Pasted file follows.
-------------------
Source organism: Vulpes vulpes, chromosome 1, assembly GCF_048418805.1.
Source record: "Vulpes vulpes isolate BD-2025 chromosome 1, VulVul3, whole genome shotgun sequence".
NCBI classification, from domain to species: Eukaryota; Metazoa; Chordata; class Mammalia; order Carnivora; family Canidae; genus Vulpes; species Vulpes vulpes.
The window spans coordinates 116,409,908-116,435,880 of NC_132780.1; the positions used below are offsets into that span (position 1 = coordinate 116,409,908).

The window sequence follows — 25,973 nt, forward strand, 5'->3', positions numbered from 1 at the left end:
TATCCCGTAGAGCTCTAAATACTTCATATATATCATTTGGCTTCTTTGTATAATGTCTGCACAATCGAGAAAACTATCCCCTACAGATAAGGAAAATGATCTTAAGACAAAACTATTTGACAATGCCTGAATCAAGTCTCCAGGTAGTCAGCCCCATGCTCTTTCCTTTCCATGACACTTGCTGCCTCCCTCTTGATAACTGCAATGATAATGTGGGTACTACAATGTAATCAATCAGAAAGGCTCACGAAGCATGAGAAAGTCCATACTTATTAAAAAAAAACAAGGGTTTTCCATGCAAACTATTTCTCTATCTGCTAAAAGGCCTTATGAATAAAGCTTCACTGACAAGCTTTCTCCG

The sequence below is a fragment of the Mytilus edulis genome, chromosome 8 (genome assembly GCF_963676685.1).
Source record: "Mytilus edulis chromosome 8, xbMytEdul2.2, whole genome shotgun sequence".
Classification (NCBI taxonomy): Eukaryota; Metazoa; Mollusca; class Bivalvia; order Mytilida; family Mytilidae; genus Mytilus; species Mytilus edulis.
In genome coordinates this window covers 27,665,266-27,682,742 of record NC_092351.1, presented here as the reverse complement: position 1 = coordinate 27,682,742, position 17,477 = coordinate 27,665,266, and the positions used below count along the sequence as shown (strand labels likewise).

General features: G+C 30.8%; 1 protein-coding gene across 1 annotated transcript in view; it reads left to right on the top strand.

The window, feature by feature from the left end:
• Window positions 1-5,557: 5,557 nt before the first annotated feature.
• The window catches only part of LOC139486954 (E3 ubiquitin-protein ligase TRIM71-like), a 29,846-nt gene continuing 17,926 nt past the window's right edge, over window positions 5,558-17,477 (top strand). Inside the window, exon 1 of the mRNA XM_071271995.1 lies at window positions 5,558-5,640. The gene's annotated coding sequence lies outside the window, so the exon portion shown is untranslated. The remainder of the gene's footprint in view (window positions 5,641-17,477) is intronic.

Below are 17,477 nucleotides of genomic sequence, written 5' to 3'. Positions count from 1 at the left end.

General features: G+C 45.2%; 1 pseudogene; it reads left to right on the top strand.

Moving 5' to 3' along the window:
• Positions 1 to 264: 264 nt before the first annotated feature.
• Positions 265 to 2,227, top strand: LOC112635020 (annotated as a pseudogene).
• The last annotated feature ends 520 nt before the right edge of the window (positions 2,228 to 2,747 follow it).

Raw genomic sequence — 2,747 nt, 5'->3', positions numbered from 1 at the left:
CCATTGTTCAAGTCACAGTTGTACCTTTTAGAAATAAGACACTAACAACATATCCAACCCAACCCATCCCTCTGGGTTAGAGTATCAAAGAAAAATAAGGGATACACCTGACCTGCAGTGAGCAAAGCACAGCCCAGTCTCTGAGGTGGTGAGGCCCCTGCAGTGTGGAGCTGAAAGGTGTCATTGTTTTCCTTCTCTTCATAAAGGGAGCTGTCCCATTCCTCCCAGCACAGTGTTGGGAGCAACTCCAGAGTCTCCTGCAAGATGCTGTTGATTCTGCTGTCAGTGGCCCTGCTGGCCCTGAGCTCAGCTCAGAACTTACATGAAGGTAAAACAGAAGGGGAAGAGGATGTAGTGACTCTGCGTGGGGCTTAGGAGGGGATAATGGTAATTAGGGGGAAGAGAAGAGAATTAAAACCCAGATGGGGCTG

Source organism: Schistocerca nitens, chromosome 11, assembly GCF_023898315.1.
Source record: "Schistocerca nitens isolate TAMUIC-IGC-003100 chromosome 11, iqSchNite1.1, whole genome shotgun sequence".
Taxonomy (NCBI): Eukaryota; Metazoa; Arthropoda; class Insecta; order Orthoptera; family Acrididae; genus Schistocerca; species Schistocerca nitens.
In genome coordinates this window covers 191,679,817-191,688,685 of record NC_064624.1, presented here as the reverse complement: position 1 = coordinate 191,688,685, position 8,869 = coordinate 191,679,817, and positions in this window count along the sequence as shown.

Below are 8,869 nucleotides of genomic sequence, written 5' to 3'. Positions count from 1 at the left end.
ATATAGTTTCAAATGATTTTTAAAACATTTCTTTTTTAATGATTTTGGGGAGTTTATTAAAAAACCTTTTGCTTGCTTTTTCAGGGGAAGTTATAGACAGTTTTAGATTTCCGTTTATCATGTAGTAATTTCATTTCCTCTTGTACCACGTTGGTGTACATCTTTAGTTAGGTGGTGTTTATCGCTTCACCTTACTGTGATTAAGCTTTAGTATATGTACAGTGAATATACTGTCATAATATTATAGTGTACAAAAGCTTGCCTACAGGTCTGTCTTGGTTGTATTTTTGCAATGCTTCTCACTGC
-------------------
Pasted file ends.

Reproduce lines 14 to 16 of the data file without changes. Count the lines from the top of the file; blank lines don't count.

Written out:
• The window catches only part of LOC139486954 (E3 ubiquitin-protein ligase TRIM71-like), a 29,846-nt gene continuing 17,926 nt past the window's right edge, over window positions 5,558-17,477 (top strand). Inside the window, exon 1 of the mRNA XM_071271995.1 lies at window positions 5,558-5,640. The gene's annotated coding sequence lies outside the window, so the exon portion shown is untranslated. The remainder of the gene's footprint in view (window positions 5,641-17,477) is intronic.

Below are 17,477 nucleotides of genomic sequence, written 5' to 3'. Positions count from 1 at the left end.

General features: G+C 45.2%; 1 pseudogene; it reads left to right on the top strand.